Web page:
So it’s no surprise upon seeing they’ve written horror alongside their impressive SFF track record, I immediately gravitated toward Blood is Another Word for Hunger, a short story that trails in the aftermath of Sully’s murder of her mistress and her mistress’ children when they learn of her master’s death. From murder comes new life, quite literally when Sully rapidly becomes pregnant and subsequently gives birth, a new being reborn for every person she’s killed and will come to kill.
Blood is Another Word for Hunger feels like an apt description for Sully’s circumstances. A hunger for freedom, for revenge—a hunger that can only be sated in bloodletting. Yet hunger isn’t a feeling sated for long. It comes back, a hollow ache and no matter how much Sully wants the satisfaction of her revenge, she can’t feel it.
Revenge is often never as fulfilling as we think it will be, because the harm that’s been done isn’t fixed by that revenge. As a reader, you’re fixated on the supposed satisfaction of witnessing slavers gain their comeuppance, while also having to experience through Sully the visceral reality that healing is never truly so straight forward. The fact that Rivers Solomon was so deftly capable of examining the complexity of trauma, the desire for violence and retribution as a response to it, and the ongoing process of closing the wounds left over, is a testament to Solomon’s skills as a story teller and their unique way of exposing the harshness of the human condition.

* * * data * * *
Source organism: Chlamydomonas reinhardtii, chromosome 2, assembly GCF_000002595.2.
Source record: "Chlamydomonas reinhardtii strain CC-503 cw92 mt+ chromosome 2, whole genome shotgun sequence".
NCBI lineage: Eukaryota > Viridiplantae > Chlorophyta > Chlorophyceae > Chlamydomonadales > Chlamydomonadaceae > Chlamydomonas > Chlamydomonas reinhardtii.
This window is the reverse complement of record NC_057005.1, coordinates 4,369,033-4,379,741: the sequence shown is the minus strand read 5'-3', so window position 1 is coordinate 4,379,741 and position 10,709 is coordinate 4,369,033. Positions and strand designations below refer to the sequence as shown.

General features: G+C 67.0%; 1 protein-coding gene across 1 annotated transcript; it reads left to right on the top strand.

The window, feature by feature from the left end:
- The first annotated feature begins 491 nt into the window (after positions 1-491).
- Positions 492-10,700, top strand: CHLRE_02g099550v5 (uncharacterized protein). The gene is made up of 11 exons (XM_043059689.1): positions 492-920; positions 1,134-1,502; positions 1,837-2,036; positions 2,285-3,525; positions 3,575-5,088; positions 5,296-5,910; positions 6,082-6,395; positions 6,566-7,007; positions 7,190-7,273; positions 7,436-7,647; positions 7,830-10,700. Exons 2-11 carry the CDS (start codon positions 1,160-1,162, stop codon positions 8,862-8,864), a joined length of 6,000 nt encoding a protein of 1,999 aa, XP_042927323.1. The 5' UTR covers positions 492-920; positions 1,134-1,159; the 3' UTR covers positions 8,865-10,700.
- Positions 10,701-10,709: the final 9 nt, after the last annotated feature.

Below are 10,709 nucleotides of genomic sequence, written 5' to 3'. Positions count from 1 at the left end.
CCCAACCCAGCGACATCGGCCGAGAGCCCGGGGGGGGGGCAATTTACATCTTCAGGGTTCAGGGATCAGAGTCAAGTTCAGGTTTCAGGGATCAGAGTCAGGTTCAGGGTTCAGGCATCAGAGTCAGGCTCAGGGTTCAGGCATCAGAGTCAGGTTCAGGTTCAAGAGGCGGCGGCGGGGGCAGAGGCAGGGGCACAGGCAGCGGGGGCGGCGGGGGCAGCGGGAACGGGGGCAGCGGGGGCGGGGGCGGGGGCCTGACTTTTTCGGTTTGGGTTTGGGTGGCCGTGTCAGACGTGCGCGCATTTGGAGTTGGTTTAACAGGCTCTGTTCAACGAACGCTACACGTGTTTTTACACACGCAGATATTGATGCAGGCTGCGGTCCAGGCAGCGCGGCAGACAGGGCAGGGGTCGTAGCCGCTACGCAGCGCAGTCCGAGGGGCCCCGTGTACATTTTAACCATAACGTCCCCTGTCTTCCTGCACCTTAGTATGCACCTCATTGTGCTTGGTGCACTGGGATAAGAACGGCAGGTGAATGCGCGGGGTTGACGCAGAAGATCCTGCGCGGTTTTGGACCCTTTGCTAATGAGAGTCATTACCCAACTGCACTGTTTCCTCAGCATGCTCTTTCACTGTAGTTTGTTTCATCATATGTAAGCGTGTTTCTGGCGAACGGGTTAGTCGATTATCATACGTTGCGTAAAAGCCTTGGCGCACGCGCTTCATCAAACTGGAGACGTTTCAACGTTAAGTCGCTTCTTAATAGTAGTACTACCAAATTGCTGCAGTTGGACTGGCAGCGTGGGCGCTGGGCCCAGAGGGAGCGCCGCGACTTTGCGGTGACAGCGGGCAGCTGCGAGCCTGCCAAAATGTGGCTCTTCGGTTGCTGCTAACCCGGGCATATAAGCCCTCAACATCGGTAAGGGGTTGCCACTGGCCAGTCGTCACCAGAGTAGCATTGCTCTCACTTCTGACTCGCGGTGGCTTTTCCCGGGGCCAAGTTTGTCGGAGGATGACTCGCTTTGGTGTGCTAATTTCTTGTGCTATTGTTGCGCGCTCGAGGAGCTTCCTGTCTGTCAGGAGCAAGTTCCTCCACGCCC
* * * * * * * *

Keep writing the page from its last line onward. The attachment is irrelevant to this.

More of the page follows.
The brilliant and perhaps beautiful thing of Blood is Another Word for Hunger is the way in which Sully finally does get that release she so desperately hungers for. Excising the mechanism of her revenge in a literal and metaphorical act of rebirth, barring spoilers, was one of the single most intense scenes I’ve read from Solomon.
The world is, as always, a tumultuous place. While we escape into books in our downtime, we should always be mindful of what’s going on in our uptime. Nigeria has been going through a multi-decade crisis with SARS, a special police force that abuses its power by terrorizing the people of Nigeria. Being based in America, it’s imperative that we not ignore global police-based injustices, especially ones born from colonialism and imperialism that ours and other governments have been a part of. Below I have links where you can learn more, find information on donations, and additional sources from those living in Nigeria.
End SARS Carrd
Contextual Primer on the Youth-led Anti-Police Movement in Nigeria
Nigerians to Keep up #EndSars Pressure
Young People are Using Social Media to Drive Nationwide Protests Against Police Brutality
End SARS Talk with the Black Prose Book Club and Noria from Chronicles of Noria
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